Animation adaptations into real world films haven't fared so well recently, titles such as Dragonball Z have fallen by the wayside and left fans to resorting back to watching their old season collections on DVD. Similarly, M. Night Shyamalan has not had a good directing run recently, his past few films, The Happening and Lady in the Water, have been panned both critically and commercially. The Last Airbender may be based on some great material, but the real life adaptation just isn't an enjoyable film, or adults or for children.
The Last Airbender stars Aang, a hero who would prefer to play around rather than take on his role as an avatar. Aang and his friends Katara and Sokka travel to the North Pole to find a Waterbending master to teach Aang and Katara the secrets of the craft. While this is happening a war is brewing with Fire Lord Ozai who is targeting the Earth Kingdom and the Water Tribes after already vanquishing the Air Nomads. An animation series gets 26 episodes over several seasons to describe this, The Last Airbender only has an hour and forty five minutes.
It must be said that this is only just a passable film, but only just. There are very few memorable moments and when you come to the end of the film it's hard not to feel relieved that you've actually made it. I don't think children are actually likely to sit through the entire film, it's full of wooden dialogue, so as a child's film The Last Airbender really fails, as an adult watching the movie it is unlikely I would ever feel possessed to watch the movie again, despite the fact that the box office success of the movie suggests a sequel is probably an inevitability.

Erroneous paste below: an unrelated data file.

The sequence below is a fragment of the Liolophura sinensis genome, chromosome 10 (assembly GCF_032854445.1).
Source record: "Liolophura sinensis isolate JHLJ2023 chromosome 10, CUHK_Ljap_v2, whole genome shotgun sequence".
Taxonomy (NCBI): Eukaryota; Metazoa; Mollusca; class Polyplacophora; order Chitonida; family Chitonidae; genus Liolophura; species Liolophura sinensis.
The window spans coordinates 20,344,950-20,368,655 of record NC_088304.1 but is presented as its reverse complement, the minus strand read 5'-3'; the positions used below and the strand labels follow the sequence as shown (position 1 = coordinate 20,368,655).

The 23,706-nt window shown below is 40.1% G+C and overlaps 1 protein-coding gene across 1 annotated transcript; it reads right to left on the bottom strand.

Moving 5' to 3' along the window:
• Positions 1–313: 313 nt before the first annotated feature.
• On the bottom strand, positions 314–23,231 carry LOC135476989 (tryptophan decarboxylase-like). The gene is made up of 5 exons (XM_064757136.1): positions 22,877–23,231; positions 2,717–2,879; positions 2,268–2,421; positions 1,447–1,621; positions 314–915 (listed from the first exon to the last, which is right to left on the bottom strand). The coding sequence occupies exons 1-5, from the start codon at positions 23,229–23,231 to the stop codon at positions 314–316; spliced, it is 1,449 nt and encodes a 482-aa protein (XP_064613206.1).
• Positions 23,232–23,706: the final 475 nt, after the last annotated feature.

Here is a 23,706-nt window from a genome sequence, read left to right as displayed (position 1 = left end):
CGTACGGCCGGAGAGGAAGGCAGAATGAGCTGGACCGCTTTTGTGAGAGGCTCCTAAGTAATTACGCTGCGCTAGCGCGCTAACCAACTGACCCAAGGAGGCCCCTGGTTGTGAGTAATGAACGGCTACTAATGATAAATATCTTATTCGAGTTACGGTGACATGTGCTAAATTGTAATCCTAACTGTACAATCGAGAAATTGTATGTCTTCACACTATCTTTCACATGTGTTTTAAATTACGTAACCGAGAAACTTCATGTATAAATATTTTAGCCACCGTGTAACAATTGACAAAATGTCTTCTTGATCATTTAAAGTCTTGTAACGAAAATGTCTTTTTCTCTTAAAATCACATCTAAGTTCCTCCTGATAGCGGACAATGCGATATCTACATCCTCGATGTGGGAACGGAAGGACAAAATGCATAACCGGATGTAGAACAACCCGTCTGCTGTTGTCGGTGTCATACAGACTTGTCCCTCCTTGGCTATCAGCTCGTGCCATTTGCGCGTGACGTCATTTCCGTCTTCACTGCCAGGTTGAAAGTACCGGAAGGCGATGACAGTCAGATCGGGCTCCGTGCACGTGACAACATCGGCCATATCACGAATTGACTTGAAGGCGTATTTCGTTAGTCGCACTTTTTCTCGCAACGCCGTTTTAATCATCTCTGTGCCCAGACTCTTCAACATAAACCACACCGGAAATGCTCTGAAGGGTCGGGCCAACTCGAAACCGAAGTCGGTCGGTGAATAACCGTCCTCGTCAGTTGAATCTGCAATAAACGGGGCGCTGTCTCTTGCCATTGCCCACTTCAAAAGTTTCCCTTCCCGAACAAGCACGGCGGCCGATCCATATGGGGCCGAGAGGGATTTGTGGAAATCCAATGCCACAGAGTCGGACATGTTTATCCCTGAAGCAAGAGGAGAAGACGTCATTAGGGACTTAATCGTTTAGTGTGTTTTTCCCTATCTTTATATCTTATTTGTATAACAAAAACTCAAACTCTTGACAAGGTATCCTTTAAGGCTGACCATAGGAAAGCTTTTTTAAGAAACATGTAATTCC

On Blu-Ray The Last Airbender looks great. It is a movie that contains many special effects, unfortunately (or fortunately) the crisp look of Blu-Ray only helps to bring out the films visual shortcomings, there are special effects that look fake, at the beginning of the movie it feels as if the whole introduction is green screened, it's a really quick way for the viewer to feel disconnected from the film.
On my PlayStation 3 the video quality hovered around 24Mbps and at times the film can look stunning, when the special effects are up to scratch. The panoramic scenes (such as one over the Southern Air Temple) look great and when Shyamalan is playing with the colours (such as Aang in his trademark yellow outfit passing by the lush green tree) the film does look good. The small details that Blu-Ray brings out such as markings on the back of Aang's head do look good.
This transfer features a DTS-HD Master Audio 5.1 track which hovers around 3.5 to 4.0 Mbps and the movie sounds great. The fire throwing and waterbending sound fierce coming through my 5.1 speakers and the Master Audio track is a solid way to show off your surround sound system. While there are no other audio tracks the disc does contain subtitles in English, French, German, Spanish, Dutch, Danish, Finnish, Norwegian and Swedish.
Discovering The Last Airbender (58:15/HD): Discovering The Last Airbender is a nine part documentary which is sort of like a making of, this documentary is worth watching if you want to know a little more about the film as it does provide some extra detail on the some of the characters.
Origins of the Avatar (7:18/HD): This showcases of the original animation and shows how The Last Airbender links in with the animation.
Katara for a Day (5:37/HD): This is a short featurette that takes a close look at what life is like on the set for a young actress in a major motion picture.
Deleted Scenes (11:24/HD): There are only eleven minutes of deleted scenes, which given the pacing of the film really should have been longer, these are mostly throwaway scenes and their deletion makes perfect sense.
Avatar Annotations (HD): This is a picture-in-picture feature that offers behind the scenes footage as well as interviews as the film plays. Fans of the film, or filmmaking, may get something from this track.
Review By: Luke Van Leuveren